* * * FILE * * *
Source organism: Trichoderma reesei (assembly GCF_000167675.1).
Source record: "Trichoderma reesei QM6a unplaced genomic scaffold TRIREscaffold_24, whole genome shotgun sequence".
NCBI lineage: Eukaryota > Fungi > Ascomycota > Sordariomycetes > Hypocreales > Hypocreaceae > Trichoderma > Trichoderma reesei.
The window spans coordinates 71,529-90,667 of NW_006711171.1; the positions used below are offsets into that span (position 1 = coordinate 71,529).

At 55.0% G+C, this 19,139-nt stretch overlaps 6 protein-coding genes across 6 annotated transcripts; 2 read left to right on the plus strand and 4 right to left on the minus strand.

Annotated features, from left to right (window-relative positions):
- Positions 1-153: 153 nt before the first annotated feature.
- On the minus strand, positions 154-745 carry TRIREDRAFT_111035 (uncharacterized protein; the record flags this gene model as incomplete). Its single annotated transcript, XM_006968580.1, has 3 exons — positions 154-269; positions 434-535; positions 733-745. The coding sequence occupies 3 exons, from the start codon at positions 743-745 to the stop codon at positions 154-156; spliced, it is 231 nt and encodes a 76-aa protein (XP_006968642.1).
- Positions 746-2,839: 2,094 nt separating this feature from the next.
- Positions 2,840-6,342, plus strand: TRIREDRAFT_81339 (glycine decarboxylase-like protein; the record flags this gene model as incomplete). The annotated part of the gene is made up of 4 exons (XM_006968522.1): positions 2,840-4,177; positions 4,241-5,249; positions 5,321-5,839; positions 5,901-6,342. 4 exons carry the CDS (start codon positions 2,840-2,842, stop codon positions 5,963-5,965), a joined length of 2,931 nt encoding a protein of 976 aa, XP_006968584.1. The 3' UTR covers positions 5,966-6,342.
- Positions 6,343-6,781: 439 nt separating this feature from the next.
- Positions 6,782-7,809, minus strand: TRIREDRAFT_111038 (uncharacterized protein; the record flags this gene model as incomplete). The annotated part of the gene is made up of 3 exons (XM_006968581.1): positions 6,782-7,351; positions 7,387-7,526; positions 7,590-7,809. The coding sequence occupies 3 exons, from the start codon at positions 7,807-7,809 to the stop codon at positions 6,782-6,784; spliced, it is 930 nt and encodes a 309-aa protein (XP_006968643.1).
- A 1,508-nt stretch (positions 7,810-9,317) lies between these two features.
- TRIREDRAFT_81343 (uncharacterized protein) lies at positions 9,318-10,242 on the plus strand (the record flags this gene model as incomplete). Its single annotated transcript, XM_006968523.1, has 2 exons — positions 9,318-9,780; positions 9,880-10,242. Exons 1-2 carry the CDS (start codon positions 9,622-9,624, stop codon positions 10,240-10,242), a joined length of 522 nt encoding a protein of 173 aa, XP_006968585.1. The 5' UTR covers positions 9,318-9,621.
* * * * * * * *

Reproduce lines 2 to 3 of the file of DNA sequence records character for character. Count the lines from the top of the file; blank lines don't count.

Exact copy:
Source record: "Trichoderma reesei QM6a unplaced genomic scaffold TRIREscaffold_24, whole genome shotgun sequence".
NCBI lineage: Eukaryota > Fungi > Ascomycota > Sordariomycetes > Hypocreales > Hypocreaceae > Trichoderma > Trichoderma reesei.